High Score Girl – A Love Letter to Childhood Gaming

Written by Allen

October 6, 2018

If you’re a fan of anime, there’s a chance you play games as well, and that lead producers to making anime linking the two. That’s given us series like Pokemon, .Hack, Sword Art: Online, Log Horizon and the like. Most shows that tried to mix video games in there by making the game actually manifest itself in reality, or having the characters themselves be transported in to the game world. Usually this has been paired up with power fantasies where your protagonist would achieve great feats that wouldn’t be possible in the current society he resides in. High Score Girl doesn’t do any of this, it simply tells a story of a kid who’s a gamer during the age that the industry was exploding. For those who are aware of Dagashi Kashi, it’s like that but better, as it manages to combine featuring games and their little quirks, and at the same time use it as a device to move the story and characters forward. And sure, the anime doesn’t look very impressive, I’d say it’s more of an acquired taste. But it delivers on things that makes it worth watching even if you’re not attracted to the style.

First of all, meet Yaguchi Haruo, a kid who thinks of nothing but games and plays as often as he can. Whether it be in school, on the way home, or even at home. With no notable achievements or abilities, he has become the subject of ridicule of his class especially because of his obsessive gamer hobby. And boy, that’s making projecting myself onto this guy a lot easier than I’m willing to admit.

One fateful day he fights Oono Akira in an arcade and pisses her off by beating her with cheap arcade tactics in Street Fighter 2. Despite having a terrible first impression with each other, they end up hanging out as they explore various arcades and videogames. Hidaka Koharu later comes into the picture but generally it’s the same setup. The two girls fall for him (which I don’t relate to) as he shared the world of games he experienced with them. By episode 3, it had already set itself up to be one of the best romances of the season.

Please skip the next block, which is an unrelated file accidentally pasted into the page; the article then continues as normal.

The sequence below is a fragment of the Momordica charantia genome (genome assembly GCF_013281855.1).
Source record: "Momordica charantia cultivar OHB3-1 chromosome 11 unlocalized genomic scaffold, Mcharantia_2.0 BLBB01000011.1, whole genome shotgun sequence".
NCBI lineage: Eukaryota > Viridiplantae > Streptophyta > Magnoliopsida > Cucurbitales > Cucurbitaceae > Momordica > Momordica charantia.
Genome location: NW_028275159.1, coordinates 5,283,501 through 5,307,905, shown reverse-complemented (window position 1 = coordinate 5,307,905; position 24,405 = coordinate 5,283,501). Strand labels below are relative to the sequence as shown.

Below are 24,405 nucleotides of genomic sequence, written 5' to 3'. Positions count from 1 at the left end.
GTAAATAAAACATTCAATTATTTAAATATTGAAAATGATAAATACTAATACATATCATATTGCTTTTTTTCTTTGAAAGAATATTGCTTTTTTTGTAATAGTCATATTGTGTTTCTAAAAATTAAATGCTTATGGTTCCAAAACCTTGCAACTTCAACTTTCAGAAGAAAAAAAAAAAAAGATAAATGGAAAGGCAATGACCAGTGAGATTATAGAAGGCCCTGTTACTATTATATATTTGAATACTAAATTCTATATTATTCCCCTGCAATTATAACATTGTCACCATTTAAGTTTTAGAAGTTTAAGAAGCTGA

While I was pretty charmed myself because of the trip down memory lane along with the enthusiastic narration by Haruo, they did something else to make watching them very endearing. The most obvious example would be Haruo’s method of thinking and acting. Characters from the various games he plays talks to him in his imagination, playing as his conscience, challenging him to be a better person. He sees and thinks of things in terms of gaming and he can’t help it. The author also allows him to journey through the various scenes like arcades and tournaments, never dragging something on for too long.

While other anime use game mechanics to set a world’s rules or as a power system for your characters, High Score Girl uses this mainly as a way for expressing and exploring characters. Haruo who was viewed as a good-for-nothing, became a cheerful walking wiki when it came to games. Hidaka, who initially had a pretty boring set of characteristics, had developed a more fleshed out personality as she was able to pour herself into video games. Oono who never really talks, was quickly understood by Haruo when they started playing together. This was best illustrated when Haruo noticed that something was wrong with his tournament game against Oono.

And to top it off, the characters feel pretty real. They act like spoiled brats when they’re kids, get embarrassed over petty things, act selfishly, make mistakes, mess up basic social interactions, and don’t think about getting a boyfriend/girlfriend from the start. All the characters develop a certain amount by themselves or with some help from others. They all feel natural as you get to know them, and you cheer for each one of them as they grow.

What sucks about the series though, is how the TV series ends at episode 12. And a pretty heavy cliffhanger at that. While I completely understand from a production point of view, it’s seriously frustrating that it ended where it did. There’s at least an announced OVA that should close it out nicely, but I feel for those who won’t have the patience to wait for March next year.

Still, I can’t help but appreciate what High Score Girl managed to do with its story. Showing how it would be like for a gamer during that day and age, the habits he picked up, and the growth and challenges he faced as new things came into his life. How the it’s creators had thoughtfully synthesized a gamer’s perception, choosing the genre of fighting games which I has a special place in my heart made encounters and expressions that much more personal for every character involved.

I hope more people check out this sleeper hit.

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